Editor’s note: This story is part of an ongoing series that tracks the city’s expenditures appearing on upcoming Santa Monica City Council consent agendas. Consent agenda items are routinely passed by the City Council with little or no discussion from elected officials or the public. However, many of the items have been part of public discussion in the past.
CITY HALL — The City Council is expected to approve another infusion of cash into the municipal bus system, this time in an effort to reduce reporting errors by taking people out of the equation.
The system, provided by Pennsylvania-based Trapeze Inc., involves a module installed on each bus that communicates certain operational information wirelessly every time a bus stops to refuel or add fluids like coolant and motor oil.
Right now, employees have to type in their vehicle’s identification number, mileage, dispenser number and their own employee number, which can lead to mistakes, according to the staff report.
The Enterprise Asset Management system takes out the opportunities for error.
The system would cost $152,725 for a period of four years, but the staff report recommends paying the full amount upfront.
The new software is the most expensive item on the relatively-modest consent calendar, which comes out to $390,359.
Doing a rebuild
As they approve another electronic system for the Big Blue buses, the City Council will also be asked to say yes to a repair contract for the buses’ electronic systems.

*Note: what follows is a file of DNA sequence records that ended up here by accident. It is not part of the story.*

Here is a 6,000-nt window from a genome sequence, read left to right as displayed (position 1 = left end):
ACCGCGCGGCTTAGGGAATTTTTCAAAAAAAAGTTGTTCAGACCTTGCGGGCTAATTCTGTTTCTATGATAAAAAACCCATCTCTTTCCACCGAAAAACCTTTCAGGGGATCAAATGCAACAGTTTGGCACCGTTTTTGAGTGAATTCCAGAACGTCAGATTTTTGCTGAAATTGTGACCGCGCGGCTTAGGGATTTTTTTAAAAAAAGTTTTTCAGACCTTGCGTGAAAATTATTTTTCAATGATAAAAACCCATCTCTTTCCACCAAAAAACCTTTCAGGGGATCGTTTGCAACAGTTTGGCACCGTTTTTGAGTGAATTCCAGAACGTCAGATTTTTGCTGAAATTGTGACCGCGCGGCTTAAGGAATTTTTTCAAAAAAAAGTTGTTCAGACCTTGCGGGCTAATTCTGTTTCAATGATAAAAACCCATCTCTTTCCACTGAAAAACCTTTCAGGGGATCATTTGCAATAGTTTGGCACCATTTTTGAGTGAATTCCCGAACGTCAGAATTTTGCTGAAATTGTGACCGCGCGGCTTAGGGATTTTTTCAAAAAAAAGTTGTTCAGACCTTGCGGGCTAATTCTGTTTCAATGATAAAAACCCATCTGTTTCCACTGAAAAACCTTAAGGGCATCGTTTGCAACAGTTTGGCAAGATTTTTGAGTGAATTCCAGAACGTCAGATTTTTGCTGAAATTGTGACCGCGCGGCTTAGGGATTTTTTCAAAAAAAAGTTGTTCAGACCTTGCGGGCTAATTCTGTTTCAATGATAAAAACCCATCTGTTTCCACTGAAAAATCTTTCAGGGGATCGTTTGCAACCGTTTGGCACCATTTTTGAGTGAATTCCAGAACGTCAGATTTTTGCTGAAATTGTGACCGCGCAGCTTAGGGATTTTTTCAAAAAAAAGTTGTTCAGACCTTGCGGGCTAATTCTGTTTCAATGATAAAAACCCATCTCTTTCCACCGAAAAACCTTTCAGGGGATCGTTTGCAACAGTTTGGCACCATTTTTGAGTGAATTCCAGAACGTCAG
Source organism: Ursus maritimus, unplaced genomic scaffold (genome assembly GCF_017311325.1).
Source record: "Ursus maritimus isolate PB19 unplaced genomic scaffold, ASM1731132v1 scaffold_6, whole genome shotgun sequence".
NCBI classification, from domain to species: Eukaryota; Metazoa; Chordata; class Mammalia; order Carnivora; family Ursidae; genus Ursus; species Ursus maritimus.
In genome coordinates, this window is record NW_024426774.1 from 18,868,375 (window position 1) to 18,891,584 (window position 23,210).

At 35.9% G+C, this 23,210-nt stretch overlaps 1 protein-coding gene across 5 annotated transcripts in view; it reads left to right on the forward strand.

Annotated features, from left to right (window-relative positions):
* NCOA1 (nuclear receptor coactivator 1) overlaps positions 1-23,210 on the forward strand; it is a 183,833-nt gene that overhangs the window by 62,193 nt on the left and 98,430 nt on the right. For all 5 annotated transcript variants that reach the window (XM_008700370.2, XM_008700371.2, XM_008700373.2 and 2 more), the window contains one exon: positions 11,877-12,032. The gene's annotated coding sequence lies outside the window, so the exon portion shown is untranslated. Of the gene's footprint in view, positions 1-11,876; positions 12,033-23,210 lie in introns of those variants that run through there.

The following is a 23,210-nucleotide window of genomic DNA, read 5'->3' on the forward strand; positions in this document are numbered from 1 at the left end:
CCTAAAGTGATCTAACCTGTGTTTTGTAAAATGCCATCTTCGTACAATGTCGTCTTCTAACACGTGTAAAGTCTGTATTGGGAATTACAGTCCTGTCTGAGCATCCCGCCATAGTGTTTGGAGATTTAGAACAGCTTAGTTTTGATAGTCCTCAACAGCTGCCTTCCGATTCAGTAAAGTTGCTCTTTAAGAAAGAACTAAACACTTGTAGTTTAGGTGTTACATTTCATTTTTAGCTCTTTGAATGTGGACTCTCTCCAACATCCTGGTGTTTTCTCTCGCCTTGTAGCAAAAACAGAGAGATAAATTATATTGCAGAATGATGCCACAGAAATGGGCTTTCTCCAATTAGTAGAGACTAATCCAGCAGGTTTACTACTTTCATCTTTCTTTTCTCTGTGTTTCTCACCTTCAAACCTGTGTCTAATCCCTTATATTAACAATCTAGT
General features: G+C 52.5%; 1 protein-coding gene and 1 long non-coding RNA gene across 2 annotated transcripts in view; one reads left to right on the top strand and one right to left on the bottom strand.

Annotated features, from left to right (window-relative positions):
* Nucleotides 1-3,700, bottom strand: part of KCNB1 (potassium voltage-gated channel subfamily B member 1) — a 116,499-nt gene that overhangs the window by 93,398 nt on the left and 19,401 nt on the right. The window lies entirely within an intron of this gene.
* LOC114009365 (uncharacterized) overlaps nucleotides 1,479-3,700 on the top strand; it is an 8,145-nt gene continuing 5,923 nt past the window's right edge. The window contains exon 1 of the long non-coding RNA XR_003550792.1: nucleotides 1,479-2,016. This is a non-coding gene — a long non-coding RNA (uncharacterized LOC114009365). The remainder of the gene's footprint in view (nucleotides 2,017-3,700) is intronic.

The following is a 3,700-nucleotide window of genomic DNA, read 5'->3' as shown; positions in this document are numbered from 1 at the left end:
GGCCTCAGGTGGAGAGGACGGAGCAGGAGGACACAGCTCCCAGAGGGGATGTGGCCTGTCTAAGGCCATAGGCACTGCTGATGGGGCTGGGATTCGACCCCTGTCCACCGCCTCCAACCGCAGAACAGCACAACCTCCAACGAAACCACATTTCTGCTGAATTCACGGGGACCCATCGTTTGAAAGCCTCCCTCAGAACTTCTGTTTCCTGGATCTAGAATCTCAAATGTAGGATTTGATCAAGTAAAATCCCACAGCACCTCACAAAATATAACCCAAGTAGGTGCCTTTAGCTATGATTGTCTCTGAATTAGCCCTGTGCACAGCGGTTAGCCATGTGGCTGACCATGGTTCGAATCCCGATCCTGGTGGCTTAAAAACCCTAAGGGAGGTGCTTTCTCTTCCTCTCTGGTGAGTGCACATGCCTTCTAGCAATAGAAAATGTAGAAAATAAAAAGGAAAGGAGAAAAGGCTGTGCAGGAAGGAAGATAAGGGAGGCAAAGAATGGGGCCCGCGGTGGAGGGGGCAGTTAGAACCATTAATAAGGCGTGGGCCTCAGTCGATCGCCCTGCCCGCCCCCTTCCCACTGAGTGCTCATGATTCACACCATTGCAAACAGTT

Intercon Technologies Inc. wants $100,000 a year to repair worn out electronics on the buses, but that’s quite a bit cheaper than buying brand new units, according to the staff report.
The company can fix mirrors, controller panels, battery chargers and other equipment, preventing City Hall from purchasing new models from the manufacturer.
Although 32 companies downloaded the bid documents, only Intercon Technologies turned in a complete bid.
The full contract is for one year with two, one-year renewal options. Future funding will be contingent on City Council approval.
Things always seem to cost more than one expects they will, and that’s never more true than when it comes to the city of Santa Monica’s construction projects.
The City Council will likely approve an additional $82,500 in the first contract modification with Willdan Geotechnical, the company contracted to inspect and provide material testing for the demolition and rebuilding of Parking Structure 6, which is located on Second Street near Broadway Downtown.
As construction went forward, workers discovered extra work for the testing firm, including support structures that needed to be tested to ensure they could bear a higher load and additional support structures that needed to be installed and checked out.
Some details, like electrical service and a certain permits, were delayed, meaning in some cases that the firm did not know exactly what it was bidding on and had to revise its price upward.
According to the staff report, the total budget for the project will not be increased because of unexpected cost savings during the demolition of the original parking structure.
The project is expected to be completed by December.